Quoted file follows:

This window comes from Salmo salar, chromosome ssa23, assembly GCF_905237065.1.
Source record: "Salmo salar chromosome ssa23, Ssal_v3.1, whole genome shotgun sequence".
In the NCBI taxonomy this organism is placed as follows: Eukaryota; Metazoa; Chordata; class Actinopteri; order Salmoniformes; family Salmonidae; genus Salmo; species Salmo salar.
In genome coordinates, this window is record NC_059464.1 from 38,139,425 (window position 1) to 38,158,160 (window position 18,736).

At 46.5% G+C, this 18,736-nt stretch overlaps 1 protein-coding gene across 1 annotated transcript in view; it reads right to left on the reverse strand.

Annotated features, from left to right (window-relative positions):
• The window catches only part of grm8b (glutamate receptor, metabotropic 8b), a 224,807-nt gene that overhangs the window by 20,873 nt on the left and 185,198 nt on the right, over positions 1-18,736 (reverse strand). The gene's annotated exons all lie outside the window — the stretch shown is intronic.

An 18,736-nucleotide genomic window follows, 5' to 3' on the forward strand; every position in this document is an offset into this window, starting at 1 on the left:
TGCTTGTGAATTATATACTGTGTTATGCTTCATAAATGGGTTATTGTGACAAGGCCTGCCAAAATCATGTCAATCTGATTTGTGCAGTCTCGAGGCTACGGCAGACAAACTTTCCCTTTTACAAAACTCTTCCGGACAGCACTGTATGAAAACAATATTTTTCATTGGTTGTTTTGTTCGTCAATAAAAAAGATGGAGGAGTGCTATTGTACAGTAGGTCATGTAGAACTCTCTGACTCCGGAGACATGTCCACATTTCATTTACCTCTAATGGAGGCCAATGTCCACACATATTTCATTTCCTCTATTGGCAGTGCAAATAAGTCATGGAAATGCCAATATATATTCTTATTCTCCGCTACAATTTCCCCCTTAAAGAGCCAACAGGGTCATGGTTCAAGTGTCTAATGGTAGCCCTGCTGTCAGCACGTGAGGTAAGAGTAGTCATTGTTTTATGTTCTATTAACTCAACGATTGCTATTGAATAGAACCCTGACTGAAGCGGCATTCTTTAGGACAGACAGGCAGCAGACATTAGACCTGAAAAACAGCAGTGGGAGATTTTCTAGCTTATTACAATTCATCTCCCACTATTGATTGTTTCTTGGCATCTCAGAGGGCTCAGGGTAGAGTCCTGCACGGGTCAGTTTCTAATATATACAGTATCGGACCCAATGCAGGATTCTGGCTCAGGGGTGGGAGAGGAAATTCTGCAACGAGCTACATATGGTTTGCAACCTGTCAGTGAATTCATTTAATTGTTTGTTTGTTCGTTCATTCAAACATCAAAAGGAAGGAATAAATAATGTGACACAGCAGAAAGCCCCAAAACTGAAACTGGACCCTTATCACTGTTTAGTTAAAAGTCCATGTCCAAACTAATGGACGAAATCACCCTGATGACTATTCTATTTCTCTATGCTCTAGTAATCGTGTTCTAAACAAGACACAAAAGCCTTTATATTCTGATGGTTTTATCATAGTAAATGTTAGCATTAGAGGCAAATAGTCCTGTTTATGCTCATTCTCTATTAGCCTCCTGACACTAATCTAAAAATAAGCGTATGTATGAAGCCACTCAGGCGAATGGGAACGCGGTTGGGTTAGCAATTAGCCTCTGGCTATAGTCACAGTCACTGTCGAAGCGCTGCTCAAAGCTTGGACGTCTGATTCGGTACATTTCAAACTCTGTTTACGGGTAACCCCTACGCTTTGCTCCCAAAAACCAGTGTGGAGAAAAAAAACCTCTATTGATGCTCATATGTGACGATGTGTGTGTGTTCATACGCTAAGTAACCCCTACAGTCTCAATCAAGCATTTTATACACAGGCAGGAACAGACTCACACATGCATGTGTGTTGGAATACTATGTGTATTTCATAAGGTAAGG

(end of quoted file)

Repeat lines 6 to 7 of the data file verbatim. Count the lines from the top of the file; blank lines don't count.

Annotated features, from left to right (window-relative positions):
• The window catches only part of grm8b (glutamate receptor, metabotropic 8b), a 224,807-nt gene that overhangs the window by 20,873 nt on the left and 185,198 nt on the right, over positions 1-18,736 (reverse strand). The gene's annotated exons all lie outside the window — the stretch shown is intronic.